BOY: I just… just want to know why. Is that too much to ask?

The BOY takes a moment to gather himself; straightens his jacket and takes another swipe at his eyes. He stuffs his hands into his pockets and kicks at the dirt, unsure of what to say or do. A flare of wind sweeps through the field and the BOY tosses his hood up against the cold. A deep sigh escapes him and he once again glares into the star’s distant visage.

BOY:(reclaiming his seat on the swing): It’s never made sense, ya’ know? I see all these people doing things; meaning something. They matter, right? And, then there’s me. Seventeen years and what have they amounted to? (laughing to himself in spite of it all) It’s funny, isn’t it? I’m sitting out here freezing my ass off in the middle of the night and for what? To scream at the damn sky? God? The Universe?

The BOY extracts a hand from his pocket and gnaws at his knuckles.

BOY(still biting at his knuckles): I guess everyone thinks they’re special; that they have a higher calling. Then reality hits ‘em with a one-two and they get themselves a cushy desk job or some minimum wager behind a counter. (his face grows grim) Or they could end up dead in a club bathroom OD’d on crap they bought off the dude in the parking lot for twenty bucks.

The BOY lets his words fill the emptiness around him and he drops his face between his knees.

BOY(muffled and somber): I wonder which one I’ll be?

The BOY’s voice tapers off into the wind; a rustling comes from behind the tree. A girl, SIERRA, dressed in clothes as black as the night stands a few steps from the swing. Her hair, auburn to the BOY’s brown, flutters in the growing winds.

SIERRA: What the hell are you doing?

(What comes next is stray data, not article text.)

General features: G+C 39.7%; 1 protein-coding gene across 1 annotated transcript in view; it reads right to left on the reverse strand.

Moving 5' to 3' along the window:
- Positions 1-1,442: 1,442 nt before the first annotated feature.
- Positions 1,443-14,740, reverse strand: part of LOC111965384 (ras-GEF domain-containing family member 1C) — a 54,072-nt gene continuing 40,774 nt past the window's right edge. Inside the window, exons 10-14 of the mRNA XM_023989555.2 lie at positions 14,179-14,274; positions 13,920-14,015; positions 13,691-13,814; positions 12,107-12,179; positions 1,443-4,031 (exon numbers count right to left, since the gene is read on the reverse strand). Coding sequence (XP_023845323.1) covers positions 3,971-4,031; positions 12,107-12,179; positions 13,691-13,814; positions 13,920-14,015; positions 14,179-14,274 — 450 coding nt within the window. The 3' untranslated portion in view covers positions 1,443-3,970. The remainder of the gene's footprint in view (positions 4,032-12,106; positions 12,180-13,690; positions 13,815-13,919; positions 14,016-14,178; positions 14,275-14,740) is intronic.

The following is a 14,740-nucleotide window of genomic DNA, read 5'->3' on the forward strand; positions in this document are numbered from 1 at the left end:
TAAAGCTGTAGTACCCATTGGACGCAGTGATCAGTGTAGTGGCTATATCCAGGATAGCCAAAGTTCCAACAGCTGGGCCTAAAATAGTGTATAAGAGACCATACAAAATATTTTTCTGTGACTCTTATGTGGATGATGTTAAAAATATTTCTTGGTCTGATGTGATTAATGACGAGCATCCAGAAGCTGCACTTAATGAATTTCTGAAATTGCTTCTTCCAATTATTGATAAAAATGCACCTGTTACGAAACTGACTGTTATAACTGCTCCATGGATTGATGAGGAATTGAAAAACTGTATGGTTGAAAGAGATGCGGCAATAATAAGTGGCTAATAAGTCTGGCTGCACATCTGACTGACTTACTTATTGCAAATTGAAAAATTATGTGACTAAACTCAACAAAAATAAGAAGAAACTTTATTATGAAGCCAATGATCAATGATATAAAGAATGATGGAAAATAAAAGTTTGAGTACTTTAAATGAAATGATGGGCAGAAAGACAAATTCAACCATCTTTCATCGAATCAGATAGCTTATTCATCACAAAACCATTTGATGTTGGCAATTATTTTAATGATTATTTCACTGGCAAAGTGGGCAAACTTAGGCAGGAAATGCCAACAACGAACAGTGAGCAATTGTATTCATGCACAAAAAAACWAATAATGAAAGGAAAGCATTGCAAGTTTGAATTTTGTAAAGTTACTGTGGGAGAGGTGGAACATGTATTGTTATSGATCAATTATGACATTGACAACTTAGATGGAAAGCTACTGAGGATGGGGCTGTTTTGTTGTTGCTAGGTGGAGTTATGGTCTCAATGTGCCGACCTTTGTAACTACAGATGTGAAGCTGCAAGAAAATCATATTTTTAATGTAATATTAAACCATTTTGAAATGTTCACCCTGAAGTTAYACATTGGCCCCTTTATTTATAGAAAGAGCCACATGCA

She pulls her phone out for emphasis and lowers it towards the BOY.  The clock reads 1:27.

SIERRA: Mom and Dad would kill you if they knew you were all the way out here right now, you know that right?

The wind has not let up and SIERRA trembles in the cold. She steps in front of the BOY and talks down to the back of his head; he still has it nestled between his knees.

SIERRA: Hey, are you even listening? I thought we talked about these little late night excursions and how they weren’t the best thing for your health?

SIERRA reaches for the BOY’s hood but recoils when she hears the sobbing.

SIERRA: Woah, dude what, uh(her voice falters) what’s wrong? Come on you can talk to me, you know that.

SIERRA kneels beside the BOY and slings an arm over his shoulders.

BOY(voice breaking; ready to fall apart at any moment): Do you ever feel lost, like nothing makes sense anymore?

SIERRA takes a moment to think the question over.

SIERRA(delicately): I don’t think anyone has life figured out. And, if they tell you they do, then you know they’re full of it.

SIERRA sees that her words have done little to affect her brother’s spirit.